We would start the way all my sessions start: with couples filling out an intake questionnaire before coming to meet in my office. But this time, Jesse and her talented team would conduct pre-interviews, select the couples, record the sessions, edit the audio, and use their magic to transform it all into engaging and informative episodes. None of us knew what we were getting into, but after one trial session, we never looked back. For our very first attempt, Jesse and our producer/sound designer, Paul Schneider—who has acted as midwife for WSWB since those early halcyon days of experimentation—rigged up microphones and then sat outside the door in my waiting area.
“Paul and I listened to the session for three hours, and cried and texted our partners,” Jesse told me recently. “And we were just like, whatever this is, this is magic. Forget the show I wanted to make. What’s happening in this office, the world has to hear.”
Listening to Couples Therapy with an Introspective Lens
Four years on, Where Should We Begin? has been listened to by millions of people all over the globe. The podcast is ever-evolving in its breadth: part therapy, part educational technology, part journalism, and part storytelling. To me, it’s also a public health campaign for relationships. I think people come for the look into another’s world and stay for what they learn about their own. The more deeply they listen, the more they see themselves in their own mirror. The more they hear real couples navigating real problems, the more they feel empowered to heal their own. Whether one listens alone, or in parallel with a partner or friends, I encourage people to use the podcast as a map for exploring difficult relational conversations. Pick a few points you want to discuss and bring it into your relationship or your circle of friends. Consider taking it a step further by exploring your own intimacy inventory and sharing your answers with one another.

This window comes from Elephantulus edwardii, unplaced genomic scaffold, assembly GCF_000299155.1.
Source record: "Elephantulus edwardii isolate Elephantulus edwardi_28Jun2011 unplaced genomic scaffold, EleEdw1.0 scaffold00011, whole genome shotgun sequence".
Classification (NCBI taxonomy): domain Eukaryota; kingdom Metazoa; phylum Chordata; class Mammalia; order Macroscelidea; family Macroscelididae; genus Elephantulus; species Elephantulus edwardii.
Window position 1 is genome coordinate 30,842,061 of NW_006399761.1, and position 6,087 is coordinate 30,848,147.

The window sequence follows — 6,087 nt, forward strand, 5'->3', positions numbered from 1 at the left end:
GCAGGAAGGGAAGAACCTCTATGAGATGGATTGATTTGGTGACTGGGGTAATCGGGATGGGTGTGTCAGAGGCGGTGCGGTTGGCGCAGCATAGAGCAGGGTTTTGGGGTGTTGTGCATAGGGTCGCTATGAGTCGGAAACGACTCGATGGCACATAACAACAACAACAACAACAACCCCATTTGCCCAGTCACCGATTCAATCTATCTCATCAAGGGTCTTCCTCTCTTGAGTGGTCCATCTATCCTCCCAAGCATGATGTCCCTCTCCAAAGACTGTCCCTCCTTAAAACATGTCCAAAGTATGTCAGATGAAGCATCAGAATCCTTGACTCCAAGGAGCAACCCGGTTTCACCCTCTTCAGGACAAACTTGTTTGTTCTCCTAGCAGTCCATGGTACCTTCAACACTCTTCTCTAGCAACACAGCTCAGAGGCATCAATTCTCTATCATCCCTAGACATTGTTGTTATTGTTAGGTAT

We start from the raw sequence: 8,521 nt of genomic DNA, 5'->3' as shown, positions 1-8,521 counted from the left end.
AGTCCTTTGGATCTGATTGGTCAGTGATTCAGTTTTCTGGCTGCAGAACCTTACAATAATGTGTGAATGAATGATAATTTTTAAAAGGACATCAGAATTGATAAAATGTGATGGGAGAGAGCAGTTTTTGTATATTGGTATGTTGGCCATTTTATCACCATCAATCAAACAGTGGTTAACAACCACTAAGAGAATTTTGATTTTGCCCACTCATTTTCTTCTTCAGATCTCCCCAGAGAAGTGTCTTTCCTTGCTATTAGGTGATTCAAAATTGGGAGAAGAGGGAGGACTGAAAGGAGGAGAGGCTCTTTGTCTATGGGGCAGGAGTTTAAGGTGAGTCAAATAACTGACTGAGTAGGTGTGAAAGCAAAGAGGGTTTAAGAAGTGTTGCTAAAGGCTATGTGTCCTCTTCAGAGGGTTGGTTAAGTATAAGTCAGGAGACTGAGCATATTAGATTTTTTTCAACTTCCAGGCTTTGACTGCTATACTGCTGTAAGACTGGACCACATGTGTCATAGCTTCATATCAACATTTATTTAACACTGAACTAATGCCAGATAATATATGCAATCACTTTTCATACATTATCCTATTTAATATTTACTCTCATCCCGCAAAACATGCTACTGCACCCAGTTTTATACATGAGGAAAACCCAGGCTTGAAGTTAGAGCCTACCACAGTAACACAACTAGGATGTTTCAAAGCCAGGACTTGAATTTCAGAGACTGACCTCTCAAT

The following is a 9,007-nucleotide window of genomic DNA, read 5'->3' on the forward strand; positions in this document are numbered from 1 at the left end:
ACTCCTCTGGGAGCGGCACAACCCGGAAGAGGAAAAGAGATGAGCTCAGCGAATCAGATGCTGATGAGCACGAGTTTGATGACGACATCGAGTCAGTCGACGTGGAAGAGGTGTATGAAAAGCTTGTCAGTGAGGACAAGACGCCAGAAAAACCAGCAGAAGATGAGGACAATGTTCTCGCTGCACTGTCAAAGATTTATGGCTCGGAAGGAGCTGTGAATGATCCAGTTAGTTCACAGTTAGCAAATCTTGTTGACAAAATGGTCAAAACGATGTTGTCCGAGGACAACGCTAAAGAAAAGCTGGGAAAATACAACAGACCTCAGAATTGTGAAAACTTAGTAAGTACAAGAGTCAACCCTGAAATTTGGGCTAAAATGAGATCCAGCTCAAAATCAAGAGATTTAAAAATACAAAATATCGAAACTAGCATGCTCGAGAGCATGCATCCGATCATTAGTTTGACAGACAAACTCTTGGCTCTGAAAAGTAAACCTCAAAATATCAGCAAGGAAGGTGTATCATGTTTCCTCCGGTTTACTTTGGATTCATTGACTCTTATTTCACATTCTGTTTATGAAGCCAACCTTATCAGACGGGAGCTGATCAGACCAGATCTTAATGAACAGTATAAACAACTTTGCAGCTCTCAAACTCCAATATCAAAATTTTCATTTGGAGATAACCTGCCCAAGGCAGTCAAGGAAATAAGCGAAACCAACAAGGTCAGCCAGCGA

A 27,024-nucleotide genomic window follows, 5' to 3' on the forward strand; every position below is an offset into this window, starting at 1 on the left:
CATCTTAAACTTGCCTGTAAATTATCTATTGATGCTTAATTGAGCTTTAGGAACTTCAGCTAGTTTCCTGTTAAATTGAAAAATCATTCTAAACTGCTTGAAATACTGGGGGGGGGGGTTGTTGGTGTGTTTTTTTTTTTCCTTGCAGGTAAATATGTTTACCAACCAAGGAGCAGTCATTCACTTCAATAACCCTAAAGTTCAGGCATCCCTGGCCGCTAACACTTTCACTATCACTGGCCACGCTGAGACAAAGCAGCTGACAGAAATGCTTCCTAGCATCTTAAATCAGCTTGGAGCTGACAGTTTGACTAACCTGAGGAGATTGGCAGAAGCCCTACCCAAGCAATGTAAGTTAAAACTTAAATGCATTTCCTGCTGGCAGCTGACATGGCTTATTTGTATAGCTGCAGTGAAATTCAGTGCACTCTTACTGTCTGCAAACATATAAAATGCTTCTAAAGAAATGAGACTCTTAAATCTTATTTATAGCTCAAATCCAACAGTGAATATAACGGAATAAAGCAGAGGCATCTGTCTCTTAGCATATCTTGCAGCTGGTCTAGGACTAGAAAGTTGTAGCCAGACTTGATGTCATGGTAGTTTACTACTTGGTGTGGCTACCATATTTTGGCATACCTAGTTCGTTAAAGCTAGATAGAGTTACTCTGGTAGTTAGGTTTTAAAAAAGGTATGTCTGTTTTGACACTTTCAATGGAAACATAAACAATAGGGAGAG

After years of fine-tuning our methodology, season four has arrived. In our most racially, economically, sexually, and culturally diverse season yet, it is our hope that everyone can see themselves in the extraordinary people who have entrusted us with their stories. This new season is all about the ins and out of love as experienced by these partners: the husband and wife who met as religious teens and married as virgins now grappling with a desire to open their marriage; interracial couples dealing with racism in their extended families; a woman struggling to come out and her partner who is tired of waiting; a chronic philanderer and the woman who wants to know if he’s in or out for good; a couple yanked out of innocence when his erratic behavior is finally identified as bipolar disorder; and so many more. Beginning June 25, you can listen to the series as well as read extensive show notes for each episode here.
Each episode contains a human story wrapped up in a sonic context. Paul has done an exceptional job of translating my love for composers such as Maurice Ravel and Erik Satie, as well as the nuanced sounds of both anguish and progress in the room, into operatic soundscapes that reflect the conversations taking place. Listeners often tell me that the radical intimacy and vulnerability they experience in Where Should We Begin? “almost feels too close,” as if they “shouldn’t be there, but can’t leave.” To them I say, sit with the feeling and then go deeper. Feeling too close is a sign that you’re getting closer to why the podcast may have piqued your interest in the first place. Pay attention to that.